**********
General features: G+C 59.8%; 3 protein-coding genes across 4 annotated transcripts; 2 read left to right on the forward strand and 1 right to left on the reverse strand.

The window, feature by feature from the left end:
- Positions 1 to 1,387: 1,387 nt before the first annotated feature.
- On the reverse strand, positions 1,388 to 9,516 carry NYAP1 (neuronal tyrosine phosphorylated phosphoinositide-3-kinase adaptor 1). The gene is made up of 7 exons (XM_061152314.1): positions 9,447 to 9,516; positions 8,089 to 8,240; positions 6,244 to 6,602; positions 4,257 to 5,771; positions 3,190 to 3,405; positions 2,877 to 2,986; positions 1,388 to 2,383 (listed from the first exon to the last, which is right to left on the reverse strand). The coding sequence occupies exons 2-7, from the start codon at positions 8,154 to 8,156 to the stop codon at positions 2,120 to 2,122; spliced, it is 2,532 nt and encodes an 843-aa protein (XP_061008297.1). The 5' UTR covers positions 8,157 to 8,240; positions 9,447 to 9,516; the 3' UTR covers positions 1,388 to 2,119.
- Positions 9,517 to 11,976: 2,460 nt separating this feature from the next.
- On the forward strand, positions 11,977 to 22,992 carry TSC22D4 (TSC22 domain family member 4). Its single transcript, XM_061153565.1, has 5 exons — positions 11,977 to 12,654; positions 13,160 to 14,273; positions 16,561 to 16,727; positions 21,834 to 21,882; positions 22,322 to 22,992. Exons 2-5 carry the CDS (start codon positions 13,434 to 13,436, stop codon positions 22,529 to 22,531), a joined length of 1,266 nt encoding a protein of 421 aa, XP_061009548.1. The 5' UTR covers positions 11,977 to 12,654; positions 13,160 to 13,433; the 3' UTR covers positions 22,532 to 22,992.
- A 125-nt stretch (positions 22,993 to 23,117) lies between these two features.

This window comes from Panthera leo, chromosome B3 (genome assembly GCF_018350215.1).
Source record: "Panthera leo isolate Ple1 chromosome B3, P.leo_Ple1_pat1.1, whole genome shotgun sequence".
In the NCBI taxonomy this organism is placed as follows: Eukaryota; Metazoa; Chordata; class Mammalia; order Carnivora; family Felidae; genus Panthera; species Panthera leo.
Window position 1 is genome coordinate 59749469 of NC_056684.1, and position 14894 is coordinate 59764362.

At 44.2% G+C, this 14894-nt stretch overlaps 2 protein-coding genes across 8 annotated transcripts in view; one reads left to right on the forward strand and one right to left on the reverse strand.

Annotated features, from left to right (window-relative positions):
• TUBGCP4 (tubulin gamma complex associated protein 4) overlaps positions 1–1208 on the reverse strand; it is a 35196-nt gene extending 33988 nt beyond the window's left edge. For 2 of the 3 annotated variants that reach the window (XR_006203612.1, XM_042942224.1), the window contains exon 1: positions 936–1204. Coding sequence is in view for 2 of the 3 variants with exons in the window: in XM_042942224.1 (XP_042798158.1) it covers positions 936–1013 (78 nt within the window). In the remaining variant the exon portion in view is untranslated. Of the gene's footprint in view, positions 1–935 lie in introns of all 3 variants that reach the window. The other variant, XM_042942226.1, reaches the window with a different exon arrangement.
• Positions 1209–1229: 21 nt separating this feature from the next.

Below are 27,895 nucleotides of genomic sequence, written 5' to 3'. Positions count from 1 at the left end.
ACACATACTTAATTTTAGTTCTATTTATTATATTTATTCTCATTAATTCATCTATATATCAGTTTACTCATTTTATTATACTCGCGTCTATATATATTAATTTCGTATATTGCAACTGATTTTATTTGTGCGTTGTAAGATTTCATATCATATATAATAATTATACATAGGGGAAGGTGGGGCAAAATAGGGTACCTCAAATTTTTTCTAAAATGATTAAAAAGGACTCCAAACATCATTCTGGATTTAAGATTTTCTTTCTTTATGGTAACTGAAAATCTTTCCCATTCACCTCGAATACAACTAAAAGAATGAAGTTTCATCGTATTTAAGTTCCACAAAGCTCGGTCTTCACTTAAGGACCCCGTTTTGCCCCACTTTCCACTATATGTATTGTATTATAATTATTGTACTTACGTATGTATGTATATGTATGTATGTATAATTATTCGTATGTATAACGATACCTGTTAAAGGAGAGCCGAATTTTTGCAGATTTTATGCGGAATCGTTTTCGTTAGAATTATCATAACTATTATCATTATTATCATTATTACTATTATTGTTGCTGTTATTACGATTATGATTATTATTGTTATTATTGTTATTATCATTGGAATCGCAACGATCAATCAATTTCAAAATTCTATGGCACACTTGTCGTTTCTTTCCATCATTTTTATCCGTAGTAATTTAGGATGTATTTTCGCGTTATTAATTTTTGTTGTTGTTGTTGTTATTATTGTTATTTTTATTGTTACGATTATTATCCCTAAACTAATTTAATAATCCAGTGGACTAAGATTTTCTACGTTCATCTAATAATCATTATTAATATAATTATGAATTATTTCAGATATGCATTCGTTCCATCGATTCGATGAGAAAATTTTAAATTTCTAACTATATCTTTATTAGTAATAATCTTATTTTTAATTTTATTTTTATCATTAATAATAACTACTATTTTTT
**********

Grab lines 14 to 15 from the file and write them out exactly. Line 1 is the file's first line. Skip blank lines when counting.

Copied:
• TUBGCP4 (tubulin gamma complex associated protein 4) overlaps positions 1–1208 on the reverse strand; it is a 35196-nt gene extending 33988 nt beyond the window's left edge. For 2 of the 3 annotated variants that reach the window (XR_006203612.1, XM_042942224.1), the window contains exon 1: positions 936–1204. Coding sequence is in view for 2 of the 3 variants with exons in the window: in XM_042942224.1 (XP_042798158.1) it covers positions 936–1013 (78 nt within the window). In the remaining variant the exon portion in view is untranslated. Of the gene's footprint in view, positions 1–935 lie in introns of all 3 variants that reach the window. The other variant, XM_042942226.1, reaches the window with a different exon arrangement.
• Positions 1209–1229: 21 nt separating this feature from the next.